Single title

Japan's New ASEAN Policy under the Free and Open Indo-Pacific

by Dr. Toshiya Takahashi

Its Continuities and Discontinuities from the Fukuda Doctrine and the Role of Cambodia

This chapter examines Japan’s emerging ASEAN policy under the Free and Open Indo-Pacific (FOIP) vision by focusing on its continuities and discontinuities from the 1977 Fukuda doctrine, the guiding principles for Japan’s ASEAN policy from then. It provides policy proposals for Cambodia’s ASEAN Chair¬manship by focusing on Japan’s domestic rationales for its economic assistance to ASEAN and Cambodia during the FOIP era.

The 2022 Cambodia’s ASEAN Chairmanship has started amid the COVID-19 pandemic, vaccine diplomacy, increasing tensions of territorial disputes in the South China Sea, and the unresolved Myanmar’s 2021 coup. It also faces an intensifying great power rivalry between the United States and China in Southeast Asia. On the other hand, Japan announced its Free and Open Indo-Pacific (FOIP) vision in 2016 and uses this in its ASEAN policy today. It was a reaction against China’s Belt and Road Initiative (BRI) over its geopolitical and geo-economic presence and influence in the Indo-Pacific region, especially Southeast Asia. For ASEAN, Japan and China are two important economic partners. Thus, their competition might have negative impacts on ASEAN’s centrality and economic integration. Can ASEAN work with Japan’s FOIP while maintaining a good relationship with China? This is an important question that ASEAN must deal with in the coming years. ASEAN has to manage its Japan and China policy while maintaining its centrality and autonomy.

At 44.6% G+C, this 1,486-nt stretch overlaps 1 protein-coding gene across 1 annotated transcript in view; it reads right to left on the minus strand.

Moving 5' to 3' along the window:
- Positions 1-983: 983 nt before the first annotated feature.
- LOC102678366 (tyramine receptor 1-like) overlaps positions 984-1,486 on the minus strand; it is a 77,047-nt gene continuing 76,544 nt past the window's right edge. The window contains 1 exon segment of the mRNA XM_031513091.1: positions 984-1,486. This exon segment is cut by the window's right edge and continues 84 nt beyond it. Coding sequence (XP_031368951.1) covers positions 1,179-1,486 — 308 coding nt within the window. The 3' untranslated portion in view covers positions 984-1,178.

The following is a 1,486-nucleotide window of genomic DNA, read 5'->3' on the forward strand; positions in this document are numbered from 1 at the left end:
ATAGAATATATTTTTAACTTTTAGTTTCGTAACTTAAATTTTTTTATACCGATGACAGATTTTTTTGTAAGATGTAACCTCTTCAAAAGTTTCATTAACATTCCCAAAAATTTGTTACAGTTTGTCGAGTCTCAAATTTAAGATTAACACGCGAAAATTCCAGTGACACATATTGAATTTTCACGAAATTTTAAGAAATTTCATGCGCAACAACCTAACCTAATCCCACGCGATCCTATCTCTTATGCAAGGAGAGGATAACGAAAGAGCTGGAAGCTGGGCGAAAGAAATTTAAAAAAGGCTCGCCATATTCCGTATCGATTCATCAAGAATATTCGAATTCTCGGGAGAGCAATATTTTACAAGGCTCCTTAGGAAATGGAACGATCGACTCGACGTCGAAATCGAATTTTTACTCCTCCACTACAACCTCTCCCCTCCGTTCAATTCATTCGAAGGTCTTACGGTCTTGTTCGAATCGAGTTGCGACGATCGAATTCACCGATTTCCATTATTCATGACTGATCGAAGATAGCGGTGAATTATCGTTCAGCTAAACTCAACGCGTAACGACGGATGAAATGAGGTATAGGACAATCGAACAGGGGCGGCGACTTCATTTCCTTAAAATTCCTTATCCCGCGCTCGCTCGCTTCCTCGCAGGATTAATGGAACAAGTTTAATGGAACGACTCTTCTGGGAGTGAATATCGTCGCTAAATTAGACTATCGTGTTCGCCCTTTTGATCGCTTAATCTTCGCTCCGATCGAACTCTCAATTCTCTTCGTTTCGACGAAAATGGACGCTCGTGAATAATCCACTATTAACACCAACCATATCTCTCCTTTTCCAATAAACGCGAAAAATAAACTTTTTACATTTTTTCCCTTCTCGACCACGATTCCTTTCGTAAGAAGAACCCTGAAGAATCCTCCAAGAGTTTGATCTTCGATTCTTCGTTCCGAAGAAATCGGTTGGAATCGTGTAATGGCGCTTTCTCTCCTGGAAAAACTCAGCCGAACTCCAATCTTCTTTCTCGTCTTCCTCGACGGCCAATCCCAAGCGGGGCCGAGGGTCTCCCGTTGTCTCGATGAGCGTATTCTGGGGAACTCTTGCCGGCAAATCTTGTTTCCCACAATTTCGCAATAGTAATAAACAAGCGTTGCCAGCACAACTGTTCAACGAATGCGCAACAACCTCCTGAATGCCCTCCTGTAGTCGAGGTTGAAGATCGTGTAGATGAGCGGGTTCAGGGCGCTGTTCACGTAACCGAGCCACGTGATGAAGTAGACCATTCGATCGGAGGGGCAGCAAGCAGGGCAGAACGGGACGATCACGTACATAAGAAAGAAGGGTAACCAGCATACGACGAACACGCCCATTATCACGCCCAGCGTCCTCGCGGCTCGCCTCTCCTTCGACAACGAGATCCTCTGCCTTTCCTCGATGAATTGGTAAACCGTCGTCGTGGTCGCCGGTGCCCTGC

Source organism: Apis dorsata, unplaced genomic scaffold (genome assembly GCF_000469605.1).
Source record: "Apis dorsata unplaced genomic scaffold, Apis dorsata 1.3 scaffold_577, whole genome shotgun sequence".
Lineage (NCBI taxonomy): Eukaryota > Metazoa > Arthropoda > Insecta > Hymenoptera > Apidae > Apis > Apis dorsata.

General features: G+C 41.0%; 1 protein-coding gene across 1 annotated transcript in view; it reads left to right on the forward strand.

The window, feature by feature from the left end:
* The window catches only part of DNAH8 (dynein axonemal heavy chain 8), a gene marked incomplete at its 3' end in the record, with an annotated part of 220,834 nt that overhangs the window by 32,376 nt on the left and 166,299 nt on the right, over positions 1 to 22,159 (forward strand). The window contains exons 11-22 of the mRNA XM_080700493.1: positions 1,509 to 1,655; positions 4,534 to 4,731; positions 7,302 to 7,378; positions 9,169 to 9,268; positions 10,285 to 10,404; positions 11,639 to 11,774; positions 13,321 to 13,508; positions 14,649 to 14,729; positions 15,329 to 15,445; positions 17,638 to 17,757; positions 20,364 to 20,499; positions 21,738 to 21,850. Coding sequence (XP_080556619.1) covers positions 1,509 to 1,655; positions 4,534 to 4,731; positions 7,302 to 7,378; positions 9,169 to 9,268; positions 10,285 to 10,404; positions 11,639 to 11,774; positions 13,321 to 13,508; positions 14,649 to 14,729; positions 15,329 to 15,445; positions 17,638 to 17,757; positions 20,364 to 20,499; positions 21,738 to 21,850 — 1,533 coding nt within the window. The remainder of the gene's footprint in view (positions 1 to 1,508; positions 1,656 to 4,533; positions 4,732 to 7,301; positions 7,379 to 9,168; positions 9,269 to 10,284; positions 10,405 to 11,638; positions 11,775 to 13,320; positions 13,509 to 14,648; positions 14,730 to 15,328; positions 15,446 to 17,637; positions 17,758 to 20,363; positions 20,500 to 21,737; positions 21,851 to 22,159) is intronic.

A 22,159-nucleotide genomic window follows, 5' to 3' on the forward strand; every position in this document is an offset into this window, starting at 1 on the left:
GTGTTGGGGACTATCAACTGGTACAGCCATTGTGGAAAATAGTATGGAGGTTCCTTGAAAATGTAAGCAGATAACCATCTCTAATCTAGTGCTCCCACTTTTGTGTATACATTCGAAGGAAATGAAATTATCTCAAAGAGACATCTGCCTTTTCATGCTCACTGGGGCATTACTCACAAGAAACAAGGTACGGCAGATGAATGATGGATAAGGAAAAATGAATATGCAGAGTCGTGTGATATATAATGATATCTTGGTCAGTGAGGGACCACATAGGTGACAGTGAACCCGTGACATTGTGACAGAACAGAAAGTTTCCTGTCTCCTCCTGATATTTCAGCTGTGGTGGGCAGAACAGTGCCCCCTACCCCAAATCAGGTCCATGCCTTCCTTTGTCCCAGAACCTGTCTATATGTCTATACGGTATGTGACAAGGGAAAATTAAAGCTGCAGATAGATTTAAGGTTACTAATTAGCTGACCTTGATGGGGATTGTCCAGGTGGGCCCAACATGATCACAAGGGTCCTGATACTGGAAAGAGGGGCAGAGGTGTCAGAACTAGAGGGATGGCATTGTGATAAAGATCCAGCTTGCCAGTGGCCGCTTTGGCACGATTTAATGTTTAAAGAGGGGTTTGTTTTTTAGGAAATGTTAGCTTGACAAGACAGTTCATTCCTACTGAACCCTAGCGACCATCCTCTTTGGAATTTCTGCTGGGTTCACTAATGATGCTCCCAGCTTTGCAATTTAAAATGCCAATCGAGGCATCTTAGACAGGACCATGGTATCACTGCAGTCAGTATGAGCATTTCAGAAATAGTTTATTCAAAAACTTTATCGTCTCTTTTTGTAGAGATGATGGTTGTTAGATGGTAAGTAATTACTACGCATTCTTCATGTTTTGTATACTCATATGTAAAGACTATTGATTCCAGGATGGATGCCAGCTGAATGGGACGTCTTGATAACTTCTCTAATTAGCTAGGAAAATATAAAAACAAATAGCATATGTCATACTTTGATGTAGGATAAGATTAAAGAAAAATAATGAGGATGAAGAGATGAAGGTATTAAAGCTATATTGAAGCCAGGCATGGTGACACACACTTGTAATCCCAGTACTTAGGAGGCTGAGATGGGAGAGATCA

This chapter examines Japan’s emerging ASEAN policy under the FOIP by focusing on its continuities and discontinuities from the 1977 Fukuda doctrine, the guiding principles for Japan’s ASEAN policy from then. It provides policy proposals for Cambodia’s ASEAN Chairmanship. Most of Japan’s new ASEAN policy under the FOIP continues its conventional policy under the Fukuda doctrine. Still, two points are different from the past: value diplomacy and a quality-of-infrastructure proposal. This chapter examines the contents of the two and the Japanese intentions behind them. First, the chapter outlines the 1977 Fukuda doctrine and focuses on its neutrality to ideologies and respect for ASEAN autonomy in Japan’s ASEAN policy. Second, it examines the idea and policy fields of the FOIP and focuses on value diplomacy and the quality-of-infrastructure proposal as the new points in Japan’s new ASEAN policy. Third, it shows how Japan-China and the US-Japan relationships will influence Japan’s competition with China. Finally, the chapter provides policy proposals for ASEAN chairmanship by focusing on Japan’s domestic rationales for its economic assistance to ASEAN and Cambodia during the FOIP era.